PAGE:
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Introducing Heritage Insurance Holdings, The Stock That Dropped 12% In The Last Year

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Simply Wall St
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Investors can approximate the average market return by buying an index fund. Active investors aim to buy stocks that vastly outperform the market – but in the process, they risk under-performance. Unfortunately the Heritage Insurance Holdings, Inc. (NYSE:HRTG) share price slid 12% over twelve months. That falls noticeably short of the market return of around 4.0%. However, the longer term returns haven’t been so bad, with the stock down 2.6% in the last three years. The silver lining is that the stock is up 1.9% in about a week.

Check out our latest analysis for Heritage Insurance Holdings

To paraphrase Benjamin Graham: Over the short term the market is a voting machine, but over the long term it’s a weighing machine. One way to examine how market sentiment has changed over time is to look at the interaction between a company’s share price and its earnings per share (EPS).

Heritage Insurance Holdings managed to increase earnings per share from a loss to a profit, over the last 12 months. When a company has just transitioned to profitability, earnings per share growth is not always the best way to look at the share price action. So it makes sense to check out some other factors.

Given the yield is quite low, at 1.6%, we doubt the dividend can shed much light on the share price. Heritage Insurance Holdings’s revenue is actually up 18% over the last year. Since the fundamental metrics don’t readily explain the share price drop, there might be an opportunity if the market has overreacted.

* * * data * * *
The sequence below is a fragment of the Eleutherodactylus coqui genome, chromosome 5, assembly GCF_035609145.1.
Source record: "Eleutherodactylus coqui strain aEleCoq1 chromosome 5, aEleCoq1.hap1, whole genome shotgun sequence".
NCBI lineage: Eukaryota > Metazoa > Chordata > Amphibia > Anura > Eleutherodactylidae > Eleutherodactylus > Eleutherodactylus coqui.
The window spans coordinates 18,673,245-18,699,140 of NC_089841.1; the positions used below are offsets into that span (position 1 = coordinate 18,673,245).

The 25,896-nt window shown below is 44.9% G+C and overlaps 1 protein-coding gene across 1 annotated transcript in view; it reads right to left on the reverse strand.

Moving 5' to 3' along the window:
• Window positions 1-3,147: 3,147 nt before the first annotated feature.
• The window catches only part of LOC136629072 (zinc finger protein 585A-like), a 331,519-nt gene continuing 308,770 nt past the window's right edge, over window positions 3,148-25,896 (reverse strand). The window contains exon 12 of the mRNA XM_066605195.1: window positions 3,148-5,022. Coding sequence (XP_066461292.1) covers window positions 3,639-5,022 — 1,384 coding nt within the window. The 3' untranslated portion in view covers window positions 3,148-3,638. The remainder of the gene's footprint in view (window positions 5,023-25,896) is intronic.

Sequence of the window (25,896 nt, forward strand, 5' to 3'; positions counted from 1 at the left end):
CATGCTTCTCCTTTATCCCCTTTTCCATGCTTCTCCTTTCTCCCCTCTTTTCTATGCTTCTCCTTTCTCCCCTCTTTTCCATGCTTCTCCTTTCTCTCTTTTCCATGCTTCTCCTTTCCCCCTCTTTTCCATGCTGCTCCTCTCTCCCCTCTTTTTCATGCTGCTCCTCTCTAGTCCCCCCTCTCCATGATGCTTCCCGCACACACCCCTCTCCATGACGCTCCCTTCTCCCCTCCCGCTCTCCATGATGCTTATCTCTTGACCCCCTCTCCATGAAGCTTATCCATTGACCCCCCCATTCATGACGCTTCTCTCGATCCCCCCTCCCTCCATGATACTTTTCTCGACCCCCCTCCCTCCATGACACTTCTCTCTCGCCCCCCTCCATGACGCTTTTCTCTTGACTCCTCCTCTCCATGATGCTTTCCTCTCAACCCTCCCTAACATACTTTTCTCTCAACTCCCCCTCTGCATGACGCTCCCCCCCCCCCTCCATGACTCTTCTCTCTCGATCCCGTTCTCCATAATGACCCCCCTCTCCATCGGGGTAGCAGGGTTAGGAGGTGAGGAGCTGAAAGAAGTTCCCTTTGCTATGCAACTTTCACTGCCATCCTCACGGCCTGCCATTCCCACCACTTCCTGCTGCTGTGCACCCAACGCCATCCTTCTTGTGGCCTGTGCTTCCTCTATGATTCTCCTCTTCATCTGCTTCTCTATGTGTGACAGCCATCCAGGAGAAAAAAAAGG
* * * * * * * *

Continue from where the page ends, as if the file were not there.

The graphic below shows how revenue and earnings have changed as management guided the business forward. If you want to see cashflow, you can click on the chart.

NYSE:HRTG Income Statement, March 5th 2019
NYSE:HRTG Income Statement, March 5th 2019

It’s good to see that there was some significant insider buying in the last three months. That’s a positive. That said, we think earnings and revenue growth trends are even more important factors to consider. If you are thinking of buying or selling Heritage Insurance Holdings stock, you should check out this free report showing analyst profit forecasts.

What about the Total Shareholder Return (TSR)?

Investors should note that there’s a difference between Heritage Insurance Holdings’s total shareholder return (TSR) and its share price change, which we’ve covered above. The TSR is a return calculation that accounts for the value of cash dividends (assuming that any dividend received was reinvested) and the calculated value of any discounted capital raisings. Dividends have been really beneficial for Heritage Insurance Holdings shareholders, and that cash payout explains why its total shareholder loss of 10%, over the last year, isn’t as bad as the share price return.

A Different Perspective

Over the last year, Heritage Insurance Holdings shareholders took a loss of 10%, including dividends. In contrast the market gained about 4.0%. However, keep in mind that even the best stocks will sometimes underperform the market over a twelve month period. Fortunately the longer term story is brighter, with total returns averaging about 0.7% per year over three years. Sometimes when a good quality long term winner has a weak period, it’s turns out to be an opportunity, but you really need to be sure that the quality is there. If you want to research this stock further, the data on insider buying is an obvious place to start. You can click here to see who has been buying shares – and the price they paid.

There are plenty of other companies that have insiders buying up shares. You probably do not want to miss this free list of growing companies that insiders are buying.

Please note, the market returns quoted in this article reflect the market weighted average returns of stocks that currently trade on US exchanges.

We aim to bring you long-term focused research analysis driven by fundamental data. Note that our analysis may not factor in the latest price-sensitive company announcements or qualitative material.

If you spot an error that warrants correction, please contact the editor at editorial-team@simplywallst.com. This article by Simply Wall St is general in nature. It does not constitute a recommendation to buy or sell any stock, and does not take account of your objectives, or your financial situation. Simply Wall St has no position in the stocks mentioned. Thank you for reading.